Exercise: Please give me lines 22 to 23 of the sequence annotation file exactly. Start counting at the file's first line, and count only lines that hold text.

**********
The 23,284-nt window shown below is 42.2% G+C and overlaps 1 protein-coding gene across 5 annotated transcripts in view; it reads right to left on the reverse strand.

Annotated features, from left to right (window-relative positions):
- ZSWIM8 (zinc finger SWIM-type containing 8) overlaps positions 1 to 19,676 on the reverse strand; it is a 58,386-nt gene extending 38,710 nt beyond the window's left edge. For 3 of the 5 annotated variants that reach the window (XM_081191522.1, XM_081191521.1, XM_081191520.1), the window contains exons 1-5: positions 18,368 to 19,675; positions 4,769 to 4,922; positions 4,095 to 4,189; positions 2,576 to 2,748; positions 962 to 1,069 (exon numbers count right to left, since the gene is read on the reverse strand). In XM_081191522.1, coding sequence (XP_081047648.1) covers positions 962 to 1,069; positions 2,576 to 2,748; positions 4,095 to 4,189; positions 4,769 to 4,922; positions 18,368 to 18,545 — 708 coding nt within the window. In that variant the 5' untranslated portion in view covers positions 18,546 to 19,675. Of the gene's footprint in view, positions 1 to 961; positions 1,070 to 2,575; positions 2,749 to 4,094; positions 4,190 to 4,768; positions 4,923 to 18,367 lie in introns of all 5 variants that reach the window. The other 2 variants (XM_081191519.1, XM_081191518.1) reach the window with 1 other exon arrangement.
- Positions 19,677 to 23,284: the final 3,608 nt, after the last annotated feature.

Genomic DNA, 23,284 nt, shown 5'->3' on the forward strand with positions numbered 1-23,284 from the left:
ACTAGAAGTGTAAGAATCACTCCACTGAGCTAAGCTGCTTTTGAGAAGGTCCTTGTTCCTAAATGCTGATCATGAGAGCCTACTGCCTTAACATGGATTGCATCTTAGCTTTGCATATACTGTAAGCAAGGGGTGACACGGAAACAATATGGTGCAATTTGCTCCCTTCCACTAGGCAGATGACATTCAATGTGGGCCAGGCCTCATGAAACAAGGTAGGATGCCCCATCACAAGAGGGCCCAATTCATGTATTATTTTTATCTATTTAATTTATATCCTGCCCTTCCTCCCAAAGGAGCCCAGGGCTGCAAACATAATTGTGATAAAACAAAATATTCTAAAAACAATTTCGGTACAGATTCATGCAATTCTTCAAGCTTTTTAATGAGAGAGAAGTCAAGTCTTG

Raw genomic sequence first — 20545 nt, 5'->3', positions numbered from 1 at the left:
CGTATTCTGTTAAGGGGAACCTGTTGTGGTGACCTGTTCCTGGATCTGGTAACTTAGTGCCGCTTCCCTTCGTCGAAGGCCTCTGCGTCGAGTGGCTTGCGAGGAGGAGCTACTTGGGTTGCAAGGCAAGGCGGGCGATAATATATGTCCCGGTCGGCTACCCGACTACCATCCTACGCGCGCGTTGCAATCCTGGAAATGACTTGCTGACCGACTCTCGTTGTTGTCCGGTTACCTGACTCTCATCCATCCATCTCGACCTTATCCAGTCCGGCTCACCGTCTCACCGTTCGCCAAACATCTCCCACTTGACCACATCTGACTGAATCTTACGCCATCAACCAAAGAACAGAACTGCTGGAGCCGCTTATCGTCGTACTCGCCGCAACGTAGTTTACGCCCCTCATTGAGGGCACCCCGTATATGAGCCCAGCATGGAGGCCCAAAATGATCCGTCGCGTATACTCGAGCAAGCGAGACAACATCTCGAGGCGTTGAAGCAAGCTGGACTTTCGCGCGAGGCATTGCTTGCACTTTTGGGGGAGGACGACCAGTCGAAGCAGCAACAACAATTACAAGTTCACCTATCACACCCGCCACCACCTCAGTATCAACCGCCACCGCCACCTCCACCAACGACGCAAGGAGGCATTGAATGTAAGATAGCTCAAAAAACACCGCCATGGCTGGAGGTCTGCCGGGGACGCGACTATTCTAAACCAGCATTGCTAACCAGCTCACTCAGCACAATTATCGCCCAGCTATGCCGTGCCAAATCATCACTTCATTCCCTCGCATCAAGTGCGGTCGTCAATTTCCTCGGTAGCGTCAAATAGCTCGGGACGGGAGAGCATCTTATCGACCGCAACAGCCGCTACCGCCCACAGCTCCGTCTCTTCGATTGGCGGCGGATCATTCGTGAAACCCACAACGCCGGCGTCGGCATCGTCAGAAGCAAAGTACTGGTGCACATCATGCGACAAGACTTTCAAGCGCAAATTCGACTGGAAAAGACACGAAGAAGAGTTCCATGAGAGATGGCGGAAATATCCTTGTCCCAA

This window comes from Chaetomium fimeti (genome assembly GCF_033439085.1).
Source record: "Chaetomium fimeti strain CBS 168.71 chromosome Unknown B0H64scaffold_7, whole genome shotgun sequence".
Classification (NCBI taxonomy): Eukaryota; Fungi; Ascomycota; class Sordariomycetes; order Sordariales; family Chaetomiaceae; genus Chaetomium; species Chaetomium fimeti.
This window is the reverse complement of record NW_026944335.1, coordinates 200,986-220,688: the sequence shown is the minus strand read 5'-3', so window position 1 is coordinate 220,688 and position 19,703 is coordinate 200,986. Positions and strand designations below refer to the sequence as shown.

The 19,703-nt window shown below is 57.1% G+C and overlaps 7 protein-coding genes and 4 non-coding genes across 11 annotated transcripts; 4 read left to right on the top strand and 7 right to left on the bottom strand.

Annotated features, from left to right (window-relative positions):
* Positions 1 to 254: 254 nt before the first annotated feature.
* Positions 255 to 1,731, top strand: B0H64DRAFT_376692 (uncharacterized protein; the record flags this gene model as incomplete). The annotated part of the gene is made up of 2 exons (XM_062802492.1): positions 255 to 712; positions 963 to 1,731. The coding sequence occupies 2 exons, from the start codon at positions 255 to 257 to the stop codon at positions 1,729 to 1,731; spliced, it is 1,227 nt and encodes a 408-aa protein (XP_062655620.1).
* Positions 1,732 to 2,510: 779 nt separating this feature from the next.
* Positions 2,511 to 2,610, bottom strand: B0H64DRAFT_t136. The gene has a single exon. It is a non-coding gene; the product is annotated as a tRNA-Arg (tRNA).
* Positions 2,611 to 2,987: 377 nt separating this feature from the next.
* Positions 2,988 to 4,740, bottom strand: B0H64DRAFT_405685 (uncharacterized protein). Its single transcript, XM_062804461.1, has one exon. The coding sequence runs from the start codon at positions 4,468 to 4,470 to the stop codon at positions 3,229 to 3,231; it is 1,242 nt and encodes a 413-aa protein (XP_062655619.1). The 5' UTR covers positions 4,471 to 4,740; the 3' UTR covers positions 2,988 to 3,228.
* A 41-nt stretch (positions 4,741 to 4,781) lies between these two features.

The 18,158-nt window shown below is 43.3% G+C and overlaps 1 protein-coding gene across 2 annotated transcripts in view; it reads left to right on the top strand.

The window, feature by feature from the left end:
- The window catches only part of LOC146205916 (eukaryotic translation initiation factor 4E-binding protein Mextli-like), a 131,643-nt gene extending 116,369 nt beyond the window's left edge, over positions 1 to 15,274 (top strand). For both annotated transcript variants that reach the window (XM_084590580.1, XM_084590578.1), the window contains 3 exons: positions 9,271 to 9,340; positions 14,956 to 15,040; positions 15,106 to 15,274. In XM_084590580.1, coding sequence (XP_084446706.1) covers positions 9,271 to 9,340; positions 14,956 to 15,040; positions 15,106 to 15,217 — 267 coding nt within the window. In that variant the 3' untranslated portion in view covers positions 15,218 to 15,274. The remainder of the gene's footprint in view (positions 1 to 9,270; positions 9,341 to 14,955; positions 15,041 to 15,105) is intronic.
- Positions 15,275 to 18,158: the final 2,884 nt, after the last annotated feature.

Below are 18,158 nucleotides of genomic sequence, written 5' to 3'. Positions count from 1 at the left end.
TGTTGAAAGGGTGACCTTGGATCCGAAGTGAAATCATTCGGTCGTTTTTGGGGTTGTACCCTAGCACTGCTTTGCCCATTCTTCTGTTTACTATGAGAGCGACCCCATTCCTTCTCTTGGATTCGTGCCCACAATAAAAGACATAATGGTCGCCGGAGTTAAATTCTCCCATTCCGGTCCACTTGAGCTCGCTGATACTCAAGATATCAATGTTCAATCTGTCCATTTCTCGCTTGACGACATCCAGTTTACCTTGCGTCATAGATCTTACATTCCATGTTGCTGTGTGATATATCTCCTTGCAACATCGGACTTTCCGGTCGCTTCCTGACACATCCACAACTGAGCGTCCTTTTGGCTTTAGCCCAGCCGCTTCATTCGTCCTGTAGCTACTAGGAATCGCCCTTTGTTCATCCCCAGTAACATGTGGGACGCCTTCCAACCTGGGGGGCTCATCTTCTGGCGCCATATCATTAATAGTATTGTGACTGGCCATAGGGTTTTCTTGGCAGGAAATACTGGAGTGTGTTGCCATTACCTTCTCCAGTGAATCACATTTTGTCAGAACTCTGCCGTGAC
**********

The 18,158-nt window shown below is 43.3% G+C and overlaps 1 protein-coding gene across 2 annotated transcripts in view; it reads left to right on the top strand.

The window, feature by feature from the left end: